• Price: US$69
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Reloop RHP-15 Headphones Review

Last updated 4 October, 2018

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The Lowdown

New DJs tend to look for headphones that not only look good but are going to be good enough for everything from practice to first bar gigs. Such DJs would be well served by the Reloop RHP-15s. For the money, they’re well made, and they definitely look and sound the part. Overall, at this price point, they offer good value and we can recommend them.

Video Review

First Impressions / Setting up

They are a chunky, classic-feeling DJ headphone, with oversized, over-ear earcups, traditional couplings to a wide, comfortable padded headband, and pivots and folds in all the expected places.

They are workmanlike, although the Reloop logo on each of the moulded plastic earcups adds a flash of style, and the silver plastic brackets (with a metal pin, meaning hopefully this won’t prove to be a weak spot) where the earcups join the headband adds a further bit of fashion to the otherwise pretty serious, sober styling.

The box contains a detachable straight cable of good quality (personal preference: I prefer coiled, as it doesn’t tangle so much in the booth), with a nicely moulded plug for fitting flush into the left-hand earcup. The cable has an 1/8″ to 1/4″ adaptor on its jack. There’s a fabric drawstring bag with a mesh net internally.

In Use

Reloop RHP-15 side
The Reloop RHP-15 come with 50mm-sized drivers, which deliver a clear and punchy sound.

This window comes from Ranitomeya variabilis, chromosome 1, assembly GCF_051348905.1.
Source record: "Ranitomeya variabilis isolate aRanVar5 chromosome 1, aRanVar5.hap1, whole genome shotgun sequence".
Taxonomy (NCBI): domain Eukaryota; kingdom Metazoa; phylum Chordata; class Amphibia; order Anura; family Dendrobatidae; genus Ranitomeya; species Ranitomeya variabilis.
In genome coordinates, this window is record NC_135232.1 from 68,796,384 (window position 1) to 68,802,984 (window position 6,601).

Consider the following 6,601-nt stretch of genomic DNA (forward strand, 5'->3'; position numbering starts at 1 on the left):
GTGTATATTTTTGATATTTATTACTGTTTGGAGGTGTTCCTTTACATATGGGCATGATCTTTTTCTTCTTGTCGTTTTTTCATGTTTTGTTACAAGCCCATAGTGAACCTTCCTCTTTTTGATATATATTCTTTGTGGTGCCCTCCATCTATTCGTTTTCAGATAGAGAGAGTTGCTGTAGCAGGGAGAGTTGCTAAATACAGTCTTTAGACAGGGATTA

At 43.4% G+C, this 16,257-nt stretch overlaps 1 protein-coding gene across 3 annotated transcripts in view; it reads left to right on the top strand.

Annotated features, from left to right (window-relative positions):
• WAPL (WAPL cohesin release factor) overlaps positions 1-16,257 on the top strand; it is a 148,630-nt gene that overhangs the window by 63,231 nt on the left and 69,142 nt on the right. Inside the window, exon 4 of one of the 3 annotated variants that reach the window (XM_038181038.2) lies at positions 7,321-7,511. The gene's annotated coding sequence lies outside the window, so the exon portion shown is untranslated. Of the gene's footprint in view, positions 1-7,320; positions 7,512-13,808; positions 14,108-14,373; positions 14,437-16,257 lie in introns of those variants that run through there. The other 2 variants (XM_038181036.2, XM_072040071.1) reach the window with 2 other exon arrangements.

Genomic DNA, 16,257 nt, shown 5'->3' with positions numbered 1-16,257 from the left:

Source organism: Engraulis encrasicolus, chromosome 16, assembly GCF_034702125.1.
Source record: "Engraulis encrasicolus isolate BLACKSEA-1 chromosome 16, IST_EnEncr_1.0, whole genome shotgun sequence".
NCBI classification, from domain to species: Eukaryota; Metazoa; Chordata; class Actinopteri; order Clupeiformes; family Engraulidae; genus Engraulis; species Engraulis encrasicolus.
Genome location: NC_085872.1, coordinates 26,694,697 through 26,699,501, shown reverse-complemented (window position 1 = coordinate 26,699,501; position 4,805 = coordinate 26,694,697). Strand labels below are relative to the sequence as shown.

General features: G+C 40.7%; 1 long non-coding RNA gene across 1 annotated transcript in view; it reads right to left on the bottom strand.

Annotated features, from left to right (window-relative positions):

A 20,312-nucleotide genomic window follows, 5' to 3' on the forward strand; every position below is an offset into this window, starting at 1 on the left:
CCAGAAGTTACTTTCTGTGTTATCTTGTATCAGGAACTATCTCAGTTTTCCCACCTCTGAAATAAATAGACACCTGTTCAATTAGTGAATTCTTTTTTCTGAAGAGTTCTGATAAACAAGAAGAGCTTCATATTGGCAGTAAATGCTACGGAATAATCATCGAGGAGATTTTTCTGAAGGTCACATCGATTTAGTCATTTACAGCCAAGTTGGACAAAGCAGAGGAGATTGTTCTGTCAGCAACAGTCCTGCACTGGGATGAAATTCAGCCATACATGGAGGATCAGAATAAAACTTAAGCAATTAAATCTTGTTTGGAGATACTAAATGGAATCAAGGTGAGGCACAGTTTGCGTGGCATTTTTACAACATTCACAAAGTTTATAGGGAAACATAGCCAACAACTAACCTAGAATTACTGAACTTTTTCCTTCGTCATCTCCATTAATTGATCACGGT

Firstly, these are a sturdy feeling and comfortable pair of headphones, both in the hand and on the head: In other words, they “feel” the part. Sound-wise, the 50mm drivers deliver a loud, clear, punchy sound, and they are more than capable of providing the necessaries for beatmatching in pretty much any DJ booth.

As for comfort, the headband doesn’t exert quite as much pressure as some models do, meaning they’re more comfortable than they otherwise might be, but at the expense of a bit of acoustic isolation, so in truly deafening DJ booths you may struggle. Apart from that you’d be good to go pretty much anywhere with these.

Around the neck (DJs often have their headphones around the neck when not actually using them, of course), they are also reasonably comfortable, although in common with other DJ headphones of this type, you’re going to know they’re there.

Conclusion

New DJs, once they realise that their Apple earbuds are no-go, tend to look for headphones that not only look good but are going to be good enough for everything from bedroom practice to first bar gigs. Such DJs would be well served by the Reloop RHP-15s, and way further on from there too, as these would serve you fine in the vast majority of clubs, too.

For the money, they’re well made (albeit predominantly plastic), and they definitely look and sound the part. Overall, at this price point, they offer good value and we can recommend them.

What do you think of these headphones? If you’re just starting out, what features do you look for in a pair of headphones? Let us know in the comments below.

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